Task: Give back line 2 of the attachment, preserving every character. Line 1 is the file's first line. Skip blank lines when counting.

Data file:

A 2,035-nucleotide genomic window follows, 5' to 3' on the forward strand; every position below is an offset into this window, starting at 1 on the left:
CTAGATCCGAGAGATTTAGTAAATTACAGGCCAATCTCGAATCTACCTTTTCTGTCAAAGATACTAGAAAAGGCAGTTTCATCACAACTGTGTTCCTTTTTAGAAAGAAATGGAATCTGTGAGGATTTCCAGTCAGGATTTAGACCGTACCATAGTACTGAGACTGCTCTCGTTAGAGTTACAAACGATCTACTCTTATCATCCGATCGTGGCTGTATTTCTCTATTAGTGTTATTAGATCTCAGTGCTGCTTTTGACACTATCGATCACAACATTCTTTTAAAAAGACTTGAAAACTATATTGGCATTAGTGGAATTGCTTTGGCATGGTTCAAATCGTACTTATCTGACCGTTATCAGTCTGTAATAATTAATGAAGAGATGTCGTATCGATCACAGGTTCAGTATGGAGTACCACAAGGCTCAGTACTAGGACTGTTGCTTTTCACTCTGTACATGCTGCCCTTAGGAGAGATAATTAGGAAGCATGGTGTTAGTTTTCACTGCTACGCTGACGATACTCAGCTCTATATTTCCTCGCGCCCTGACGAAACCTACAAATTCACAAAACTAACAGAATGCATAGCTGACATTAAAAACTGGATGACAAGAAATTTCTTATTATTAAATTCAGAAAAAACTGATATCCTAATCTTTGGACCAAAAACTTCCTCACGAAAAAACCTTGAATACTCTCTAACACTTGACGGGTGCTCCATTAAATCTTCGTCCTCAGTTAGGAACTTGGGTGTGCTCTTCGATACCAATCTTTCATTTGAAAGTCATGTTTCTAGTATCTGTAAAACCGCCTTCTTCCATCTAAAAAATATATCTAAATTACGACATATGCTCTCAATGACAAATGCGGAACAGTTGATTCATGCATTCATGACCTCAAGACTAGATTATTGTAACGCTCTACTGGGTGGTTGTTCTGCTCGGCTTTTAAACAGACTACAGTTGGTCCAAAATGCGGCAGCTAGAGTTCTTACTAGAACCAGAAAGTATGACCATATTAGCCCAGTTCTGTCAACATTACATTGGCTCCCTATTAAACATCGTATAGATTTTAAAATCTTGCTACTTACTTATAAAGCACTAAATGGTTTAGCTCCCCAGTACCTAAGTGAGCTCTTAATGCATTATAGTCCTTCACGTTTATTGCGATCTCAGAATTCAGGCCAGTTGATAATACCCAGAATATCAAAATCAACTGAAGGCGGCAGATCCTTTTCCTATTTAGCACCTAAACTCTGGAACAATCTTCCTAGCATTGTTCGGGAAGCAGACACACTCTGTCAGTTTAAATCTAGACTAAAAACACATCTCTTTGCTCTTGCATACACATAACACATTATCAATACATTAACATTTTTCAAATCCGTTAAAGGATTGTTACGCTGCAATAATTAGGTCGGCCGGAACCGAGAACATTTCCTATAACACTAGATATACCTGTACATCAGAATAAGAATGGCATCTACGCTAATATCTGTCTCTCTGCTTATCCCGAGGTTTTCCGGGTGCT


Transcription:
CTAGATCCGAGAGATTTAGTAAATTACAGGCCAATCTCGAATCTACCTTTTCTGTCAAAGATACTAGAAAAGGCAGTTTCATCACAACTGTGTTCCTTTTTAGAAAGAAATGGAATCTGTGAGGATTTCCAGTCAGGATTTAGACCGTACCATAGTACTGAGACTGCTCTCGTTAGAGTTACAAACGATCTACTCTTATCATCCGATCGTGGCTGTATTTCTCTATTAGTGTTATTAGATCTCAGTGCTGCTTTTGACACTATCGATCACAACATTCTTTTAAAAAGACTTGAAAACTATATTGGCATTAGTGGAATTGCTTTGGCATGGTTCAAATCGTACTTATCTGACCGTTATCAGTCTGTAATAATTAATGAAGAGATGTCGTATCGATCACAGGTTCAGTATGGAGTACCACAAGGCTCAGTACTAGGACTGTTGCTTTTCACTCTGTACATGCTGCCCTTAGGAGAGATAATTAGGAAGCATGGTGTTAGTTTTCACTGCTACGCTGACGATACTCAGCTCTATATTTCCTCGCGCCCTGACGAAACCTACAAATTCACAAAACTAACAGAATGCATAGCTGACATTAAAAACTGGATGACAAGAAATTTCTTATTATTAAATTCAGAAAAAACTGATATCCTAATCTTTGGACCAAAAACTTCCTCACGAAAAAACCTTGAATACTCTCTAACACTTGACGGGTGCTCCATTAAATCTTCGTCCTCAGTTAGGAACTTGGGTGTGCTCTTCGATACCAATCTTTCATTTGAAAGTCATGTTTCTAGTATCTGTAAAACCGCCTTCTTCCATCTAAAAAATATATCTAAATTACGACATATGCTCTCAATGACAAATGCGGAACAGTTGATTCATGCATTCATGACCTCAAGACTAGATTATTGTAACGCTCTACTGGGTGGTTGTTCTGCTCGGCTTTTAAACAGACTACAGTTGGTCCAAAATGCGGCAGCTAGAGTTCTTACTAGAACCAGAAAGTATGACCATATTAGCCCAGTTCTGTCAACATTACATTGGCTCCCTATTAAACATCGTATAGATTTTAAAATCTTGCTACTTACTTATAAAGCACTAAATGGTTTAGCTCCCCAGTACCTAAGTGAGCTCTTAATGCATTATAGTCCTTCACGTTTATTGCGATCTCAGAATTCAGGCCAGTTGATAATACCCAGAATATCAAAATCAACTGAAGGCGGCAGATCCTTTTCCTATTTAGCACCTAAACTCTGGAACAATCTTCCTAGCATTGTTCGGGAAGCAGACACACTCTGTCAGTTTAAATCTAGACTAAAAACACATCTCTTTGCTCTTGCATACACATAACACATTATCAATACATTAACATTTTTCAAATCCGTTAAAGGATTGTTACGCTGCAATAATTAGGTCGGCCGGAACCGAGAACATTTCCTATAACACTAGATATACCTGTACATCAGAATAAGAATGGCATCTACGCTAATATCTGTCTCTCTGCTTATCCCGAGGTTTTCCGGGTGCT